by Juan Otero, National League of Cities
WASHINGTON, D.C. -- The National League of Cities is working to support the Homeland Emergency Response Operations (HERO) Act, legislation that would set a firm Dec. 31, 2006, deadline for return of much needed public safety frequencies.
"The strengthening of our nation's public safety communications infrastructure has never been more important to our nation's security," said NLC President John DeStefano, mayor of New Haven, Conn. "The current capabilities of law enforcement, fire, emergency medical services, disaster relief and other emergency personnel remain severely restricted by the limited amount of spectrum allocated for public safety purposes. It is time for Congress to close this major gap in homeland security and pass the HERO Act."
DeStefano urged local officials to contact their members of Congress and encourage them to support the HERO Act (HR 1425) as an important part of supporting first responders and securing the safety of America's cities and towns.
During a recent hearing on the spectrum needs of emergency first responders, Reps. Jane Harman (D-Calif.) and Curt Weldon (R-Pa.) testified on behalf of the legislation. NLC has aggressively supported the HERO Act in the 108th Congress.
The Balanced Budget Act of 1997 required the FCC to reallocate 24 megahertz of spectrum in the upper portion of the 700 MHz band (channels 60-69) for public safety use. But under the digital TV (DTV) transition deadlines established by Congress, broadcasters don't have to return their analog channels until Dec. 31, 2006, or until 85 percent of the households in their markets are capable of receiving digital signals.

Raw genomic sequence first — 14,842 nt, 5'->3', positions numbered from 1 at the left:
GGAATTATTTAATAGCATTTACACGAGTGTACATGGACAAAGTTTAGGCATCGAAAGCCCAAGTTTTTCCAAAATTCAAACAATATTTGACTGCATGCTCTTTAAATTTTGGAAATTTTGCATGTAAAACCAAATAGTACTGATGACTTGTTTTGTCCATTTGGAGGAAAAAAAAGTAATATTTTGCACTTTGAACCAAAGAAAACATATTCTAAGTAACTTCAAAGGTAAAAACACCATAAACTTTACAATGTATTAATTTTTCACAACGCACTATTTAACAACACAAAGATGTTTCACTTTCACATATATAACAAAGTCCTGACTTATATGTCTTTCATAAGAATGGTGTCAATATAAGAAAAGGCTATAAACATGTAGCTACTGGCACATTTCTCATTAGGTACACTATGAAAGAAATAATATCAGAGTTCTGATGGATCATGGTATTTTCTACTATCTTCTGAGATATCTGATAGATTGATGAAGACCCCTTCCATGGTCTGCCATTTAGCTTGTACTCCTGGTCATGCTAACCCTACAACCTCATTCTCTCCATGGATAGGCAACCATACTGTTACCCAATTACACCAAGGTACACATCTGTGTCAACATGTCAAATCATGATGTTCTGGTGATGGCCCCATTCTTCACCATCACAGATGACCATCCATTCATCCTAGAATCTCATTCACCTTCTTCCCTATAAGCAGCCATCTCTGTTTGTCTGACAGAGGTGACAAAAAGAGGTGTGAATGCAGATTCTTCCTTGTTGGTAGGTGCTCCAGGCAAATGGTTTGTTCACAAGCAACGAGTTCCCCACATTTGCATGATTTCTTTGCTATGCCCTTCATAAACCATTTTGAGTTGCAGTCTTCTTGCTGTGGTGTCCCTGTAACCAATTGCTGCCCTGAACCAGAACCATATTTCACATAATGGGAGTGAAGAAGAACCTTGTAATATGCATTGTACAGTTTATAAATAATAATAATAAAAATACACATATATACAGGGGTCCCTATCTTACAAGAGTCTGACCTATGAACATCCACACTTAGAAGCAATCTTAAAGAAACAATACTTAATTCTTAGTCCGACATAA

House sponsors of the HERO Act that would free analog broadcast spectrum criticized broadcasters for their slow transition to digital television.
"We should work with the broadcasters, but this should be our priority," said Weldon, a former volunteer fire chief who founded the Congressional Fire Services Caucus. "I am so disgusted with the public broadcasting industry. They've had ample time to move away from their existing structure."
Harman agreed that Congress should work to help broadcasters that are "disadvantaged" by having to clear the public safety channels early.
But she noted the possibility of more terrorist attacks in the United States and said, "I don't think we have a day to lose."
Vincent R. Stile, president of the Association of Public-Safety Communications Officials International, testified on behalf of the National Association of Counties and several other local government organizations for the Dec. 31, 2006, deadline and increased funding for public safety equipment.
While saying they were sympathetic to the spectrum needs of public safety agencies, several members of a House subcommittee said they were reluctant to set the Dec. 31, 2006, deadline for TV broadcasters to return 700 megahertz band analog frequencies that have been reallocated for public safety use.
They cited the backlash they could face from consumers who can't yet receive digital signals and would lose their analog transmissions.
But other lawmakers said that it was time to get tough with broadcasters and force them to return their channels. For their part, public safety leaders and a major vendor asked Congress to set a firm deadline for return of their analog channels and allocate funding so agencies could upgrade their equipment, citing increased homeland security demands and tighter state and local funding.
Several members of the subcommittee, including Reps. Fred Upton (R-Mich.), its chair, and W.J. (Billy) Tauzin (R-La.), chair of Energy and Commerce Committee, noted that many lawmakers feared that some viewers would be left with no TV signals if analog channels disappeared too soon.
But Upton said the panel would be "prepared to legislate" a solution if stakeholders in the DTV transition were